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Black History Month is Racist

Perhaps the greatest irony of Black History Month, the contemporary incarnation of what was formerly labeled Negro History Week, is that so many of its champions claim to want to eradicate both racism and focus on race, yet so many of those same people remain so heavily involved in doing whatever they possibly can to continue bringing it up and returning our focus back to it. 

I’ve always wondered why any person who’s passionate about any history, whether of a given civilization, culture, idea or whatever, would condense its celebration into such a narrow window. 

I’ve also long believed that this particular occasion has only prevented the people of this world, particularly of this nation, from accepting “black history” as a form of human history. 

For example, John Rock was a famed African-American abolitionist who coined the phrase “black is beautiful.” 

Rock was also one of the first African-American men to earn a medical degree, and he was the first ever to be admitted to the bar of the Supreme Court. 

But I don’t need a specific month to direct my focus to this, as I’ve long known it, for obvious reasons. 

What’s more, I appreciate that “black history” is broadly a part of American history and world history; moreover, I don’t find it exceptional that a “black person” has achieved these successes, because I recognize that people of any kind, of any background or makeup, can be excellent. 

And it is remarkably condescending to modify their achievements as something other than human and to frame them as ones against nearly insurmountable odds. 

This month, and all of the annual fanfare around it, appears only to preserve the antiquated notion that people of different complexions are inherently separate from their counterparts, that they are automatically assumed members of a group with which they bear only a superficial association.

And the conversation around this issue remains in keeping with the depth of that association. 

So while this group purportedly remains encumbered by those implied differences which surface in nearly every history textbook and resurface every February, these messages palpably inculcate every new wave of adolescents with these distinctions and the interpretable disadvantages attending them.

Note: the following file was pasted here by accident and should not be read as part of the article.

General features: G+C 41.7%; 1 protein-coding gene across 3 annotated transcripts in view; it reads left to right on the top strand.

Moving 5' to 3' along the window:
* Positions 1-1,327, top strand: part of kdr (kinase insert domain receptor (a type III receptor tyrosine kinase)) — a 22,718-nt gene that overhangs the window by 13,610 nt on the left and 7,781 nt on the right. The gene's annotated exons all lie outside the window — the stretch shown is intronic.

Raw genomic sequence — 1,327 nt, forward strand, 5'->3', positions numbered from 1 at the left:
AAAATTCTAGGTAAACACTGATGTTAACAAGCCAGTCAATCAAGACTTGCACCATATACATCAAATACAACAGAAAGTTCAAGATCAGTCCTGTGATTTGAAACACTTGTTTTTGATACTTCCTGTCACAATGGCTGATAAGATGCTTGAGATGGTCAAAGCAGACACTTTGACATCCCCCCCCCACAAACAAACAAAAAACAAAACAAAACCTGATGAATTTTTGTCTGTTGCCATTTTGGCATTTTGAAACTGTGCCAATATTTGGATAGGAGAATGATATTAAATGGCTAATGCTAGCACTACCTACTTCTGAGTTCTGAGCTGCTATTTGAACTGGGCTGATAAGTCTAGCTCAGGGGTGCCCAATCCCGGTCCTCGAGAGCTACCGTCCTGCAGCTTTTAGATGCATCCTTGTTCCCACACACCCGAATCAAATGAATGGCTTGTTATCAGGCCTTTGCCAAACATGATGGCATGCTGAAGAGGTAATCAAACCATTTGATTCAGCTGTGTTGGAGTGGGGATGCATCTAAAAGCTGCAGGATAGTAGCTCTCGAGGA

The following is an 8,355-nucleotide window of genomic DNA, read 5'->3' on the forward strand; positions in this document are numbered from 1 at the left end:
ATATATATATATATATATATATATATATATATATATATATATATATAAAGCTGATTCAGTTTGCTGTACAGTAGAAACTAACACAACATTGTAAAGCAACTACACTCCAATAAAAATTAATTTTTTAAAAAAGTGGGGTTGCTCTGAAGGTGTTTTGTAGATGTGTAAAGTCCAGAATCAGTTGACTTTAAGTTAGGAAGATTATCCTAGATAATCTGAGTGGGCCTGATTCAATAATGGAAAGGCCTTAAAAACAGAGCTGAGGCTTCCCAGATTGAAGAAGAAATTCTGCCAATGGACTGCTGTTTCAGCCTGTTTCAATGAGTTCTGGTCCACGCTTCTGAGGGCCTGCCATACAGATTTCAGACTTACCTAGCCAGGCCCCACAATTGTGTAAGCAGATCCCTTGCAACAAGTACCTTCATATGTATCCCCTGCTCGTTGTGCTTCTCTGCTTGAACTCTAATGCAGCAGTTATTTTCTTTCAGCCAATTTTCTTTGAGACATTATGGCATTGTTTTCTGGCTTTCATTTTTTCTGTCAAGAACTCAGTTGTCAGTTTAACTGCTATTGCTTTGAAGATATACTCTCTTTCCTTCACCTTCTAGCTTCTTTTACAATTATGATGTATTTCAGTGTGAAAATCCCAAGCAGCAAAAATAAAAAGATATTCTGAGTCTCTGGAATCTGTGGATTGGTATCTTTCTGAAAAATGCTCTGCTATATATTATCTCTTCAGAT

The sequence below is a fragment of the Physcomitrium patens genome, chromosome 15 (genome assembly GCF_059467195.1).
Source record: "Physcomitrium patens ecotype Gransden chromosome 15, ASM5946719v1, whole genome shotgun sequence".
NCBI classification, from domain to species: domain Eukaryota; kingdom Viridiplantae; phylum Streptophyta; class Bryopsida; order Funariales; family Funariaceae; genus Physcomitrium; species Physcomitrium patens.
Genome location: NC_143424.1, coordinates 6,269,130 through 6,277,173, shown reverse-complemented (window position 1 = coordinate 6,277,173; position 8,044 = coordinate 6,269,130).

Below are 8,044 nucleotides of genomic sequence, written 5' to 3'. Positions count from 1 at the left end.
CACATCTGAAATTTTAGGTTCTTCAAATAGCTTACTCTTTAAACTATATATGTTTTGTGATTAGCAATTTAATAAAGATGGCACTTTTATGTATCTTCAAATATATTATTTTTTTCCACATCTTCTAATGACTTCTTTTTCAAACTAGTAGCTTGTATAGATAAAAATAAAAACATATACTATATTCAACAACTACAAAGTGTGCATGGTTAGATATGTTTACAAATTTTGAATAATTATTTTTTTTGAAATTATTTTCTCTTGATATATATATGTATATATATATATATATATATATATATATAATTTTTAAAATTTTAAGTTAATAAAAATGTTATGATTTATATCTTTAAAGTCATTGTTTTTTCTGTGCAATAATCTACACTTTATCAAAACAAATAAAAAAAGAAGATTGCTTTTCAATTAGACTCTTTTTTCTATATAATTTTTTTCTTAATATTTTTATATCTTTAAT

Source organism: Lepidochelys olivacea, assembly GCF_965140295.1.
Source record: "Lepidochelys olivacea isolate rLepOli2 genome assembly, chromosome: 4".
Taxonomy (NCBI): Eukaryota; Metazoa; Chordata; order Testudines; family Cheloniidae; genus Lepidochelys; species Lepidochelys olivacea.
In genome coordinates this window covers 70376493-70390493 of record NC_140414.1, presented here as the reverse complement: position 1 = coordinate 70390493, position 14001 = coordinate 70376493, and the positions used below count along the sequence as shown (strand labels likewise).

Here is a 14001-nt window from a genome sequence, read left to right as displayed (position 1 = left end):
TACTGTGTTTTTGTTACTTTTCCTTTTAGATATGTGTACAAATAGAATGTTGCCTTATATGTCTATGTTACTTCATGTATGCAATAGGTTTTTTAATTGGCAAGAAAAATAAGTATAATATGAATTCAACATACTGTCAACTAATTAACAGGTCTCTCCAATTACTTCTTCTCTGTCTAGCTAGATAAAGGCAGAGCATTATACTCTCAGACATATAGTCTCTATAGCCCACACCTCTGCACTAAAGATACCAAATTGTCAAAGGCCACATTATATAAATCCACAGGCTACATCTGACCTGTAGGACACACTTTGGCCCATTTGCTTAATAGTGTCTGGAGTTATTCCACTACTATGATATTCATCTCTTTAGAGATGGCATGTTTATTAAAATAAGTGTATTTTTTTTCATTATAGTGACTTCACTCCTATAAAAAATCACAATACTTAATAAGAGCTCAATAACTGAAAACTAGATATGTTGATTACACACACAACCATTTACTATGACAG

Ultimately, the way to reconcile the errors of racism is not to repeat the follies of the past, but rather to, as Morgan Freeman posited, “Stop talking about it.” 

A range of research shows that blacks are far more inclined than whites to identify their skin color as a primary driver of their identities. 

Meanwhile, whites are demonstrably more likely to point to their ideas, families and likes. 

This heavily implies that superficial qualities far outside the bounds of the former’s control are largely predetermining those individuals' dispositions and attitudes about who they are and what they are capable of achieving, respectively. 

This attitude is wholly restrictive and repressive for a group of individuals who are individually capable of far more than they can reliably determine by merely assessing the achievements of those who bear physical likeness to them. 

This is always and everywhere a failed method for determining one's own potential, as it proves a self-fulfilling process.

What’s more, this focus tends to crowd out other personal features and identities which might otherwise propel the individual to realize his or her potential as a unique person. 

Instead, the majority of individuals commit to the low-hanging excuse, a phenomenon at least consistent with the law of least effort, to rest their heads complacently on preexisting dogma which is far easier to affirm than to challenge.

In fact, independent of both race and appearance, all people endure their own respective struggles, and it takes a disciplined thinker to isolate the actual causes.  

Just as their associations have been assumed in such a superficial manner, their inductions operate at such a depth as to affirm their foregone conclusions while independently and unwittingly subjecting themselves to those contrived limits perpetually imposed upon themselves. 

Ultimately, we would all be far better off if we were to appreciate ourselves and others as individuals capable of diverse value beyond the surface of our skin.

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